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[Image 1: Department
of Defense Photo (USMC) 7711275. Vietnamese barges and sampans
approach SS Sergeant Andrew Miller off Vung Tau. Marines from
AESF Detachment Sierra, right foreground, guard the boarding
platform.]

Page 217(The Bitter End)



taking back load after load, we never really knew what we had left to do."2'


This meant that not only would 9th MAB helicopter pilots not know how many people
still awaited rescue, but also neither would the receiving ships and their
Marine security guards. With 257 Marines spread among eight MSC ships and
the Barbour County, the AESF believed it was as ready as it could be, but
never did it suspect the arrival of 30,000 refugees in 30 hours (the majority
would arrive by sea). Certainly, no one, save possibly the Ambassador, expected
more than 100 from the Embassy. U.S. Army Major General John R. D. Cleland's
post-action investigation of Frequent Wind stated: "The evacuation at the
U.S. Embassy was not a coordinated action. This resulted from the confusion
as to the total number of evacuees to be transported which was never made
clear, and the lack of the necessary command and control to properly accomplish
evacuation requirements. The GSF had only scheduled a single helicopter lift
from the Embassy, hence no plan existed for the large volume of evacuees assembled
there. Inasmuch as the Embassy plan was for a minimum evacuation from that
location, the execution of the unplanned lift became essentially a "seat
of the pants' operation."22


As a result of this "seat of the pants" operation, Lieutenant Rogish and every available CH-46 pilot continued making trips to the Embassy rooftop, while the AESF Marines screened and loaded the seemingly unlimited supply of refugees. As soon as they arrived on the MSC ships, the Marines processed the South Vietnamese and placed them in predesignated areas. In the case of the Pioneer Commander, India Detachment loaded 4,020 evacuees in little over 12 hours.23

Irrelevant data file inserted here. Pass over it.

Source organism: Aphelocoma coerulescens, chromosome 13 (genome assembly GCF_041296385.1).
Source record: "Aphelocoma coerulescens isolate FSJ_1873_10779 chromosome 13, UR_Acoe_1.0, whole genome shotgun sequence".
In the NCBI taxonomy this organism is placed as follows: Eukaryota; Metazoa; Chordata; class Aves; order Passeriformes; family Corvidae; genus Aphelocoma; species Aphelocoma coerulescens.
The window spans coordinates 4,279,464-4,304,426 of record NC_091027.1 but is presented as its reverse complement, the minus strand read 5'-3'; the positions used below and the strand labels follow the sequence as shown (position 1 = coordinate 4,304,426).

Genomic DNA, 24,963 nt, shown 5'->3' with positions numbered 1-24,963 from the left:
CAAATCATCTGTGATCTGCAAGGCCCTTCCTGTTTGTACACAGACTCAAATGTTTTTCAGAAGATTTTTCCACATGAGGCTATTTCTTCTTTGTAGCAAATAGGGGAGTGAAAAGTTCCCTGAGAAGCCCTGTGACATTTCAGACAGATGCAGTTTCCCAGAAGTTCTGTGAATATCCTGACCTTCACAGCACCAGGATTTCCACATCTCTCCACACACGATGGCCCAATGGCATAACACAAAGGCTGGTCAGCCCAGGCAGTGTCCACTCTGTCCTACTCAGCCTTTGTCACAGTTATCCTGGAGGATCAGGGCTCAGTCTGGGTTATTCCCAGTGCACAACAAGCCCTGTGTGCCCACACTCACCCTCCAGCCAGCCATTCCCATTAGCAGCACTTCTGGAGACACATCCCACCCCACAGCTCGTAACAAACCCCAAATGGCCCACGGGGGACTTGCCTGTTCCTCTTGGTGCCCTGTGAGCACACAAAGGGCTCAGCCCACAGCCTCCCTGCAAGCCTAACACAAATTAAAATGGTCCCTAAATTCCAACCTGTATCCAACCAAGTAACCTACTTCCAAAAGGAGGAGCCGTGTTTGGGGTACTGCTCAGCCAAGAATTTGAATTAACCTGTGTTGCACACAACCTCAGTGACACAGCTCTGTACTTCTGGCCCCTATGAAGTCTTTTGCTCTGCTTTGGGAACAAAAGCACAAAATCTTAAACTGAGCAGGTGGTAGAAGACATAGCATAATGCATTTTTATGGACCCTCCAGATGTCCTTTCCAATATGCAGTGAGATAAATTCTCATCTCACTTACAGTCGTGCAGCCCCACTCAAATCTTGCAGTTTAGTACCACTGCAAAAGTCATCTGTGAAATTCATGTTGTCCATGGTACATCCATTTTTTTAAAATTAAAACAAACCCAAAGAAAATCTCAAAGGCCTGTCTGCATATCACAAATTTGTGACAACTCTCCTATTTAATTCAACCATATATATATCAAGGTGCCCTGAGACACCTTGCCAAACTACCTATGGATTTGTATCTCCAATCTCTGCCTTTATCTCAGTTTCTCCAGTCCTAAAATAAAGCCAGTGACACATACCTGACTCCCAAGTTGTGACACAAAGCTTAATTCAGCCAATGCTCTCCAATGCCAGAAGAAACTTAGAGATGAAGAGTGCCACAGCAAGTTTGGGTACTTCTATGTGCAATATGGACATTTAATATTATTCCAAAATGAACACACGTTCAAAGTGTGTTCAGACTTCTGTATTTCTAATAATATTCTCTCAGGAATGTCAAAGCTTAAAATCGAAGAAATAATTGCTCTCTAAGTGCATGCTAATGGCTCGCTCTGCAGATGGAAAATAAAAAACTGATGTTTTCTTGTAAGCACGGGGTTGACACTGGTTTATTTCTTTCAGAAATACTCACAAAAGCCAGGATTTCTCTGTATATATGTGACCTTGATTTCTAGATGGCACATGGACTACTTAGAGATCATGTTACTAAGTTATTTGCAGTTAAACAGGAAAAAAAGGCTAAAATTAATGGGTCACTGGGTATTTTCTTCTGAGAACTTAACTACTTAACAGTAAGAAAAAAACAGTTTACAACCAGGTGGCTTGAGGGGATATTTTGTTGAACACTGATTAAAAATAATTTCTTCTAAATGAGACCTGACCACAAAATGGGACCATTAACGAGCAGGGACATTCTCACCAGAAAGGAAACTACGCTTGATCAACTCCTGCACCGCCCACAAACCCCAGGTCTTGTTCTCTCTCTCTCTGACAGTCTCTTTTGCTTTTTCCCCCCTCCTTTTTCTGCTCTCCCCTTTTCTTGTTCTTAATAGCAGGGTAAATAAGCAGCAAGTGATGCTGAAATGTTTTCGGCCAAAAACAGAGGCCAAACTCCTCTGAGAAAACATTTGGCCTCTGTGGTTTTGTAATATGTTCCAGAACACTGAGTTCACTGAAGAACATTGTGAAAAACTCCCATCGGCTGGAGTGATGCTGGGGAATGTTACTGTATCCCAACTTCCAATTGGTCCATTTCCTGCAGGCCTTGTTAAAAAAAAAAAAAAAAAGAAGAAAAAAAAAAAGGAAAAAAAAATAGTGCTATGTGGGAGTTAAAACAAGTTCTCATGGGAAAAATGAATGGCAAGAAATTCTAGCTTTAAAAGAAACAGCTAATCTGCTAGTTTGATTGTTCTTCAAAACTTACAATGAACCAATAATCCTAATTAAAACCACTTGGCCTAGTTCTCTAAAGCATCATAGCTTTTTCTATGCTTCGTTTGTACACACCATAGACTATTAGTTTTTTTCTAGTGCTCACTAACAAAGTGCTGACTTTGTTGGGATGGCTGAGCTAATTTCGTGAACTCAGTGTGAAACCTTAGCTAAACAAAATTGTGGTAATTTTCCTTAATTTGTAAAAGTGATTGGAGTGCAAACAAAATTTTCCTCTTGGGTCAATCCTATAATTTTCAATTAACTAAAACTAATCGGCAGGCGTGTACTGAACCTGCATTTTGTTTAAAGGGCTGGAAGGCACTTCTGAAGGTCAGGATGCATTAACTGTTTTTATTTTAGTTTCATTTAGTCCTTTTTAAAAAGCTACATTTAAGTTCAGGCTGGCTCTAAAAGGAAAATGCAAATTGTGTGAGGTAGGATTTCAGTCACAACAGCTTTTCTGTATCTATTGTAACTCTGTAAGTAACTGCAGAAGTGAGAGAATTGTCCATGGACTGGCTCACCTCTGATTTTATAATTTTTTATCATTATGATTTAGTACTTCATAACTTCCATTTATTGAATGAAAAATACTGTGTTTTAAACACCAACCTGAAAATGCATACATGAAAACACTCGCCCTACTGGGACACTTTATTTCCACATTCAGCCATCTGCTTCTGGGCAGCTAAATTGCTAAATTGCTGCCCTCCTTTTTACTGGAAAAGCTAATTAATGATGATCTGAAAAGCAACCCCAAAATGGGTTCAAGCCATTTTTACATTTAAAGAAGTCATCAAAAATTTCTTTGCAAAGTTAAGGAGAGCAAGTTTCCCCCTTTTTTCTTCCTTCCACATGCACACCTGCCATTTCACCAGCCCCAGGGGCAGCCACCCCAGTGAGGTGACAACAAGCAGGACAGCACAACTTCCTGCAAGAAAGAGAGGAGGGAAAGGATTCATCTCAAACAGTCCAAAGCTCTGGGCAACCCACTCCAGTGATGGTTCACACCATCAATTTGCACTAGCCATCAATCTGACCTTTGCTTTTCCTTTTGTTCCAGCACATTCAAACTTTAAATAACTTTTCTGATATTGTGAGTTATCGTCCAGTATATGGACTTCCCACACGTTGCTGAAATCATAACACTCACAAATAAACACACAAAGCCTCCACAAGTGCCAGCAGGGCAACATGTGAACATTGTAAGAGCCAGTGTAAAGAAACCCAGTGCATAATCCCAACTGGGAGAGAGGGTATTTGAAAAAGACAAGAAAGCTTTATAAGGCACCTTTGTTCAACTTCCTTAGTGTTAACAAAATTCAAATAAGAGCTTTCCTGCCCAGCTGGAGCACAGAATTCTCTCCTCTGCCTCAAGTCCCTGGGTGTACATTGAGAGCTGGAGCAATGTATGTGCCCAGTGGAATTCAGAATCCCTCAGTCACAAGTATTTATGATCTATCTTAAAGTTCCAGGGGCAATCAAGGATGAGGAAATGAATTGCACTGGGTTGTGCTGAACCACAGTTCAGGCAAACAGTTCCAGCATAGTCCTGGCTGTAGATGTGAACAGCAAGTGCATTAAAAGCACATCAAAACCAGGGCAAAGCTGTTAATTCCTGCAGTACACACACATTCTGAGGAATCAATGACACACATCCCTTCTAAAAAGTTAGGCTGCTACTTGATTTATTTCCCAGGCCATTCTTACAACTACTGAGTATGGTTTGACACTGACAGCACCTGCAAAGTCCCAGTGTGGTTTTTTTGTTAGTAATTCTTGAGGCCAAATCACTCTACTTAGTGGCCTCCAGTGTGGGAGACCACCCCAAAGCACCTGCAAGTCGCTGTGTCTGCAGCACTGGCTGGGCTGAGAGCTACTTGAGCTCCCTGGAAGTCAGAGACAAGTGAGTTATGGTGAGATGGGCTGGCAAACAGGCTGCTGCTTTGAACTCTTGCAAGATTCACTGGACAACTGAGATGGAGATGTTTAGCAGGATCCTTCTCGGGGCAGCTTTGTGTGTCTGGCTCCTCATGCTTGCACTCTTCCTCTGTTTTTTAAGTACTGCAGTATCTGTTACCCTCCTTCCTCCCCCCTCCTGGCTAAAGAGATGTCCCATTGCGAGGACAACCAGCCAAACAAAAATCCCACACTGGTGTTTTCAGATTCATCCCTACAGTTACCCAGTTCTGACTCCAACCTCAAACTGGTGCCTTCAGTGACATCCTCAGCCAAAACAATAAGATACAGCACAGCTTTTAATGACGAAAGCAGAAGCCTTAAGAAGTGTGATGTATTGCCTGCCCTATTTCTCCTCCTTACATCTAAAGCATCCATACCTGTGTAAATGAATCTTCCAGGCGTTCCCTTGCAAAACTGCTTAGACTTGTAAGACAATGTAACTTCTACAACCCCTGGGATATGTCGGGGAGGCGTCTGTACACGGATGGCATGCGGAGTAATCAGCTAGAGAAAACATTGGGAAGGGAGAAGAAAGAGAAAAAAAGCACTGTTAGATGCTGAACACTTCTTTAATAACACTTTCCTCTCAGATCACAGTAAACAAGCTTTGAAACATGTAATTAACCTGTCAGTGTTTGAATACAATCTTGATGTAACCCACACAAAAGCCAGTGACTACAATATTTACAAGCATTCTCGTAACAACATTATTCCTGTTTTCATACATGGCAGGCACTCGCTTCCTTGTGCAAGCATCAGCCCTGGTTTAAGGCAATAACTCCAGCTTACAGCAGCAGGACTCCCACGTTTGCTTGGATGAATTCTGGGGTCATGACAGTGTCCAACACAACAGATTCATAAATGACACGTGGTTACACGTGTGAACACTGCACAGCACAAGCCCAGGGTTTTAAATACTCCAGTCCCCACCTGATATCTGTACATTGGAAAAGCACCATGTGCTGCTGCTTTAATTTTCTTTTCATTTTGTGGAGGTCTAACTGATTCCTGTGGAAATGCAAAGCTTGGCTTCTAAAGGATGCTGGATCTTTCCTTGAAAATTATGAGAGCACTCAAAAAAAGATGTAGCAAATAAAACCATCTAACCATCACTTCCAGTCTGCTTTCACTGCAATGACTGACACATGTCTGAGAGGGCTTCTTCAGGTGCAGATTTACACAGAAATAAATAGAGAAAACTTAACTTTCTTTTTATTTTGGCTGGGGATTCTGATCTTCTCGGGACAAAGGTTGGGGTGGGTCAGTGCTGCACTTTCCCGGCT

The problems the Pioneer Commander and its Marines overcame during this phase of Frequent Wind typify the MSC and AESF's efforts. Captain Cyril V. Moyher, the detachment's commander, assisted by his NCO-in-charge, Gunnery Sergeant Robert Wicker, oversaw this difficult evolution. Captain Moyher related how it began: "At 1330 on 29 April 1975, the code word 'Deckhouse' was received over the MSC Broadcast Net. Deckhouse was the code word for us to depart our waiting position and head for the refugee pickup point off the coast of Vietnam."2'1 Shortly after this, the ship attached a causeway to its side and at about 1815 the evacuees started arriving in Mike boats. Despite the presence of numerous small fishing craft which appeared soon after the first Mike boat, the orderly processing of refugees from the Navy ships con-









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